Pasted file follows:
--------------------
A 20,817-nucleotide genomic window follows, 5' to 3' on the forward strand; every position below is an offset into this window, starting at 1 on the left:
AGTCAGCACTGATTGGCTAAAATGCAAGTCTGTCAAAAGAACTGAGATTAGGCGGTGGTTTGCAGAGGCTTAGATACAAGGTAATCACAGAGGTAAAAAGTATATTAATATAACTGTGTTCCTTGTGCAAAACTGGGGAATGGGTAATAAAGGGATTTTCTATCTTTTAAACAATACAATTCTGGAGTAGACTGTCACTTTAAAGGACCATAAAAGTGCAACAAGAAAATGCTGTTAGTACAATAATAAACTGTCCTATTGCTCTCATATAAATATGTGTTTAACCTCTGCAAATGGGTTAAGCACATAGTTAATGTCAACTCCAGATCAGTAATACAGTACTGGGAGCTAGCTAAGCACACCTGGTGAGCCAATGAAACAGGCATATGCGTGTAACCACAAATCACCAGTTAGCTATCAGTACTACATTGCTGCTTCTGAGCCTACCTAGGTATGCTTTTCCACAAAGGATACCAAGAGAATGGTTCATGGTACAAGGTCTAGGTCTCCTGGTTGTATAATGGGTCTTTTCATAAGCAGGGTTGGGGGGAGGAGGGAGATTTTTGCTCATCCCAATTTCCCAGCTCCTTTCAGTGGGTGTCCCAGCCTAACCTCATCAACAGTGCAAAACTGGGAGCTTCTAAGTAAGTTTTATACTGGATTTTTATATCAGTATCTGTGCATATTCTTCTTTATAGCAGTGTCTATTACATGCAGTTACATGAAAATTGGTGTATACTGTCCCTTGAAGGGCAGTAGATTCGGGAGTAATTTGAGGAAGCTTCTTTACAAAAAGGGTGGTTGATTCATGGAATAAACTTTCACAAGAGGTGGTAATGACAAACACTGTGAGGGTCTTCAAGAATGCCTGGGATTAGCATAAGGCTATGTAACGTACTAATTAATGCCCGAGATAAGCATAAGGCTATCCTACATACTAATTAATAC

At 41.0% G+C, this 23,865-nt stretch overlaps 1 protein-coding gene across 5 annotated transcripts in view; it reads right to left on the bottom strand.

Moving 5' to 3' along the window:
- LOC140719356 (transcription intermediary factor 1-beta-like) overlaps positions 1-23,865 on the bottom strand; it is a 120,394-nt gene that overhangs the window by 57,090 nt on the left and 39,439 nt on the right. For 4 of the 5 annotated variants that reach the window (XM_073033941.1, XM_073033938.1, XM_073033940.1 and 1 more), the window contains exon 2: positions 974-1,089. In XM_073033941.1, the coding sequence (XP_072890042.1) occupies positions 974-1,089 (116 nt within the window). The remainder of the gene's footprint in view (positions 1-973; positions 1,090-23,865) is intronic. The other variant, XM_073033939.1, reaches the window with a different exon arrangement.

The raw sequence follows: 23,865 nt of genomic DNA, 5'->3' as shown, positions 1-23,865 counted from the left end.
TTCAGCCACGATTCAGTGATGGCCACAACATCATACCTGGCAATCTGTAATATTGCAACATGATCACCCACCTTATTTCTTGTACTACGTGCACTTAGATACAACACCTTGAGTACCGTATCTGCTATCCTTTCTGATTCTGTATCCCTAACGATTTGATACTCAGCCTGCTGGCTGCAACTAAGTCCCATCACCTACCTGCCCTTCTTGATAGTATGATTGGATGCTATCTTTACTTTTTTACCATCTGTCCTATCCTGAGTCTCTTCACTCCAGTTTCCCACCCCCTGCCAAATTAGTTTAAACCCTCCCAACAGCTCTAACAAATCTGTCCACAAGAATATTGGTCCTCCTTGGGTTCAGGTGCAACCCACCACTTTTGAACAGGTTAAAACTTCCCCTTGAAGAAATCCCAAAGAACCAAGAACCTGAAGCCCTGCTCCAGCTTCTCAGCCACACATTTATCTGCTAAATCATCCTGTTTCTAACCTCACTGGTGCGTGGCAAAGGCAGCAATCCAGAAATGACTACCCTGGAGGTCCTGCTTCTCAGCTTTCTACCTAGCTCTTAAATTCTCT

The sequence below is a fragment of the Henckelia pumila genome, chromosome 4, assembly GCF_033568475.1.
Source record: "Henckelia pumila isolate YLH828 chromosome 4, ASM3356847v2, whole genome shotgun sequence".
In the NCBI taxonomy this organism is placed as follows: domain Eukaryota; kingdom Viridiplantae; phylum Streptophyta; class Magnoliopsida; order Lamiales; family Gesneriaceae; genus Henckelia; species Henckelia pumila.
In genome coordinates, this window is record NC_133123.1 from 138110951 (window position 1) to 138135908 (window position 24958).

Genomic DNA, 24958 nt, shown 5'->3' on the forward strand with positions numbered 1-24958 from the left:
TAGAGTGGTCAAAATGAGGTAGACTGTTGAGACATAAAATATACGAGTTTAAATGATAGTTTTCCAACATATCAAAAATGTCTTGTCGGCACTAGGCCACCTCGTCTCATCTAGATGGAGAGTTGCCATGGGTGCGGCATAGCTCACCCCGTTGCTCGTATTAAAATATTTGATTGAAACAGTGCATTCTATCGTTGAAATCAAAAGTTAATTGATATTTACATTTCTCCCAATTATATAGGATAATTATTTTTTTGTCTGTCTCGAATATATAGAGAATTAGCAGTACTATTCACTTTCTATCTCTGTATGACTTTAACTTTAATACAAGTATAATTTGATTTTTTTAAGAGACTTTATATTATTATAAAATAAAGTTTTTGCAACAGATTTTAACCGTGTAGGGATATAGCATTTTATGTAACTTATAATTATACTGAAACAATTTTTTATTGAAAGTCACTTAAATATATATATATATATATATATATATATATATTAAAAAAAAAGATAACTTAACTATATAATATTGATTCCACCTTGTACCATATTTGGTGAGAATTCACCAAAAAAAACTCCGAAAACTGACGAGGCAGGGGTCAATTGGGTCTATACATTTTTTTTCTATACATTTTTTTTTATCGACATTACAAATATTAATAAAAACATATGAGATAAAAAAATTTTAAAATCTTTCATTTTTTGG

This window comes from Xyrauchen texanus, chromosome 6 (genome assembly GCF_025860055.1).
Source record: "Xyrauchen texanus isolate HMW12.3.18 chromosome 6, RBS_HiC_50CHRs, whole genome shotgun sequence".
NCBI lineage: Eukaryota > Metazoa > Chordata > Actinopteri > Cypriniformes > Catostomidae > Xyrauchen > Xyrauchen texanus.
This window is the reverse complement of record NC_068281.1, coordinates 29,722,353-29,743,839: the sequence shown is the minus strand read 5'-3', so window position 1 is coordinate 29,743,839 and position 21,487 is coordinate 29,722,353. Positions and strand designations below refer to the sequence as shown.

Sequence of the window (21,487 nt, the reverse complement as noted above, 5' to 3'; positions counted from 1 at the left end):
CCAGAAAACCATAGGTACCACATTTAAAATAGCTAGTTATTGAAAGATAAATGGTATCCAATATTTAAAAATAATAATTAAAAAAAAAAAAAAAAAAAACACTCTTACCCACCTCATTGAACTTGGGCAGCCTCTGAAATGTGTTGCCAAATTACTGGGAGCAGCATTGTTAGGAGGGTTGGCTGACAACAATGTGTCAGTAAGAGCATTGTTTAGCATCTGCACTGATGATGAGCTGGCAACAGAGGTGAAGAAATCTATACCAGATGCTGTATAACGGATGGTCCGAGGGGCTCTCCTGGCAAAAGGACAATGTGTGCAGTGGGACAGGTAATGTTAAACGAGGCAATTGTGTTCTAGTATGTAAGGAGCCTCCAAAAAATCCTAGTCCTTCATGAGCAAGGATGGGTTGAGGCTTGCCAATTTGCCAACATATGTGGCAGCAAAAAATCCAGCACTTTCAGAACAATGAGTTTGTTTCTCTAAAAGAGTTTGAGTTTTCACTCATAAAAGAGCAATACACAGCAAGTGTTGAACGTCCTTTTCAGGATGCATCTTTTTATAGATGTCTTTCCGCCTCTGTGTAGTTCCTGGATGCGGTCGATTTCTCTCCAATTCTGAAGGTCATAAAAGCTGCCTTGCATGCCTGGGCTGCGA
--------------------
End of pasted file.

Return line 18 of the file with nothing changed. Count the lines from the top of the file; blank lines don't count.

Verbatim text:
Sequence of the window (21,487 nt, the reverse complement as noted above, 5' to 3'; positions counted from 1 at the left end):